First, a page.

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One to grow on

Buds of humor season menopausal mourning in Saving Grace

?Opens Aug. 18

Take a desperate situation, compound it with shock, humiliation and indignant anger, temper it with indomitable resourcefulness, and what do you get? What else but a light-hearted film that approaches both ends of the spectrum of British comedy: "Upstairs-Downstairs'" witty, tongue-in-cheek humor and the nonsensical fun of Monty Python. Director Nigel Cole's film, Saving Grace, has its moments of forced slapstick on the one hand and the sublime surrealism of a Beatles' tune on the other. Somewhere in the middle, Cole creates less contrived moments of laughable incongruity, pulling out all the stops to give us a thorough, good laugh. In the small English seaside town of Port Liac, everyone knows everyone else's business except, of course, their own. A garden-variety homemaker, Grace (Brenda Blethyn, nominated by the Los Angeles Film Critics' Association for Best Actress for Secrets & Lies) learns of her late husband's infidelity which, as it turns out, is the least of her problems. It seems the old bastard went and died broke as well. Post-menopausal and without any marketable skills, she has only the gift of her green thumb. As debtors load up her furniture and dispossession of property notices overflow the trash bins, Grace has only a short period of time to come up with more than 300,000 English pounds. When Michael (Craig Ferguson of "The Drew Carey Show"), her loyal Scottish gardener, asks Grace to nurse his wilted marijuana plants back to health, she begins to think outside of the box. Goodbye, rare orchids; hello, cannabis sattiva! (Let it be known that Director Nigel Cole insists that "No brain cells were harmed during the making of this film," and real marijuana was not used.)

As the plants thrive and reality encroaches, Grace manages to keep the debtors at bay, the seemingly clueless bobby from discovering her ganja greenhouse and her mask of equanimity from cracking. Hardly a character to be pitied, though, Grace goes head-to-head with a London drug lord (Tcheky Karyo), who is drawn in by her toughness and touched by her vulnerability. In response to Karyo's sexual advances, middle-aged Blethyn manages to recall such screen sirens as Kim Novak and Vivienne Leigh, for whom romantic surrender is akin to a moral crime.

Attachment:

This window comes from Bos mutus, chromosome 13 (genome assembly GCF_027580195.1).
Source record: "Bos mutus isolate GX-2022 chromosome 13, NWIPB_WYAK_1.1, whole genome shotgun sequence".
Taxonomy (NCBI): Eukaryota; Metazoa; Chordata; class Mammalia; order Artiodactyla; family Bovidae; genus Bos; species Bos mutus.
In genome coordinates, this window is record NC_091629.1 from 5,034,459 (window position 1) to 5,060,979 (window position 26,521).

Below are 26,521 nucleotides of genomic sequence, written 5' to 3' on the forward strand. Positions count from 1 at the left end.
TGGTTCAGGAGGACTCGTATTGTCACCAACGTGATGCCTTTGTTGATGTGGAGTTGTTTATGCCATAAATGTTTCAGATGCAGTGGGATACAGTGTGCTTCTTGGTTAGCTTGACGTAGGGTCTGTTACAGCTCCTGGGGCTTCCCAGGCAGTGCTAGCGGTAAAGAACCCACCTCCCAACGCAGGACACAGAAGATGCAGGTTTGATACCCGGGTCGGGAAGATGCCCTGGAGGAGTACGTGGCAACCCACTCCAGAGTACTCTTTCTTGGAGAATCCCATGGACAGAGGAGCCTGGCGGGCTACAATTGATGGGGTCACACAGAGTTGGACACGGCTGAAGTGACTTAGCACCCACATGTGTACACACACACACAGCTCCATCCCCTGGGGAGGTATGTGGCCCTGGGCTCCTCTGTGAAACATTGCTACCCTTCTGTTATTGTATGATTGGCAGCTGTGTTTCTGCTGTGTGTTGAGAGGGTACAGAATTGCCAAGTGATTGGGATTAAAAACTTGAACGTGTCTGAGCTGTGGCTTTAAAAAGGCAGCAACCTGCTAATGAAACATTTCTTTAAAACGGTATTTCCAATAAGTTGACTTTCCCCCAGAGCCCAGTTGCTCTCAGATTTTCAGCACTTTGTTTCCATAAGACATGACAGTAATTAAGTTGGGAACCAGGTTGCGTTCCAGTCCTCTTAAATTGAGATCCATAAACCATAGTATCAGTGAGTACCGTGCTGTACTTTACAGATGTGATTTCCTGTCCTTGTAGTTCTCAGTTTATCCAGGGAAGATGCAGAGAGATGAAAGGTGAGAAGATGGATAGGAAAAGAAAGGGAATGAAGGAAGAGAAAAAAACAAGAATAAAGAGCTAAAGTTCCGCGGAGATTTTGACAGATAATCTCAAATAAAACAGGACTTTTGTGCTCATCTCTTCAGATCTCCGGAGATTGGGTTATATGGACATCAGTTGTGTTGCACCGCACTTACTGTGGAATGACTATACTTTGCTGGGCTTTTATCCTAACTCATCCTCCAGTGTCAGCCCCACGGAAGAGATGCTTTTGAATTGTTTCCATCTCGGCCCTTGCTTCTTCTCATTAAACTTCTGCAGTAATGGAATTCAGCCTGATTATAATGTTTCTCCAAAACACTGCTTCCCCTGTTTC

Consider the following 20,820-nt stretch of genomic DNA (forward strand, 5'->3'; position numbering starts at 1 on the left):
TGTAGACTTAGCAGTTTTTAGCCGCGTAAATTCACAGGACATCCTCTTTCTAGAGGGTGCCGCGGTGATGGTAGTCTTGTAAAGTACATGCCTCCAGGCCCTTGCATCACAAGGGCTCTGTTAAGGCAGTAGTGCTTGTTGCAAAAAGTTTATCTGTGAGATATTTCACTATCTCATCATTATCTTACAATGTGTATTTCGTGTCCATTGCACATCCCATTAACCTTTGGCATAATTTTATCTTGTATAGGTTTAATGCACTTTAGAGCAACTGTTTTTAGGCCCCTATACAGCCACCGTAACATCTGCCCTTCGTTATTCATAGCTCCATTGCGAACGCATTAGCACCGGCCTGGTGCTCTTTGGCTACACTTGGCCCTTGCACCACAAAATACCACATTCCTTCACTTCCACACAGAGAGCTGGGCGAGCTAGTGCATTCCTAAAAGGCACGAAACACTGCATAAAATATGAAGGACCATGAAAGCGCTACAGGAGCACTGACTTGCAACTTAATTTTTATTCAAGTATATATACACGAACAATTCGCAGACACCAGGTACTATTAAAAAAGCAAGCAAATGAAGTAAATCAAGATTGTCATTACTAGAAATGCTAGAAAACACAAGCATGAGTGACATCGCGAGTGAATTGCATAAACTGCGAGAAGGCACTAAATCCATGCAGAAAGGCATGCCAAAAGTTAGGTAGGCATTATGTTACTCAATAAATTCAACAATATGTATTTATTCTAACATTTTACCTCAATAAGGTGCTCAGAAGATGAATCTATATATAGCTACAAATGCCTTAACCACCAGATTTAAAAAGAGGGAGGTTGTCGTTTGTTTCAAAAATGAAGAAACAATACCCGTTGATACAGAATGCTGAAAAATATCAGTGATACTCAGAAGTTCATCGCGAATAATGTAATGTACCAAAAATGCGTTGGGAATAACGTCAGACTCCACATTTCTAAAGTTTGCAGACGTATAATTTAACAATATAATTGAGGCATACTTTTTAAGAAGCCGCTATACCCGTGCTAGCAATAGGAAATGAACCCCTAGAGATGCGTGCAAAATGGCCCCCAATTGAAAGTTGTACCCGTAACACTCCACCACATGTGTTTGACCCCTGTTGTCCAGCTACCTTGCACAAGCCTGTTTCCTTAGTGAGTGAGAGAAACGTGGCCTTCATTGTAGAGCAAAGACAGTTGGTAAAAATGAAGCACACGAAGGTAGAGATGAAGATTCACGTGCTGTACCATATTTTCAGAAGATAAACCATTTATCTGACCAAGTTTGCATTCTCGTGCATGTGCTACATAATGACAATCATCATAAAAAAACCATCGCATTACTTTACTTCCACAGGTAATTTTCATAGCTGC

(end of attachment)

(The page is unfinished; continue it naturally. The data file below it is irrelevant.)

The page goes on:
Thankfully, Nigel Cole spends less time than one would think on Grace's mourning of her late husband and the process of coming to terms with his infidelity. Instead, Cole focuses more on Nikki (Diana Quick), Michael's girlfriend, and her dilemma. Reluctant to tell Michael of her pregnancy while the good-natured Scot is involved in such shady dealings, Nikki manages to communicate the desperation and frustration that both she and Grace suppress.

Still somehow managing to be a "feel-good movie," Saving Grace offers a whimsical take on a fairly dreadful state of affairs — the "mature" woman's answer to The Full Monty. Although the plot may seem outlandish and unbelievable to those who have never witnessed the revolutionary effect that the post-menopausal years can have on a woman's character, Saving Grace explores that pivotal time in a life when there is nothing left to lose and precious little that surprises. Nigel Cole's film is a humorous and compassionate reflection on the choices available to women in their later years. If only dispossessed women everywhere would put a torch to all that they believe themselves to have lost, there would be far less monotony in the world, fewer martyrs consigned to a life of boredom and a lot less needling and meddling from the "girls" in the rare orchid society.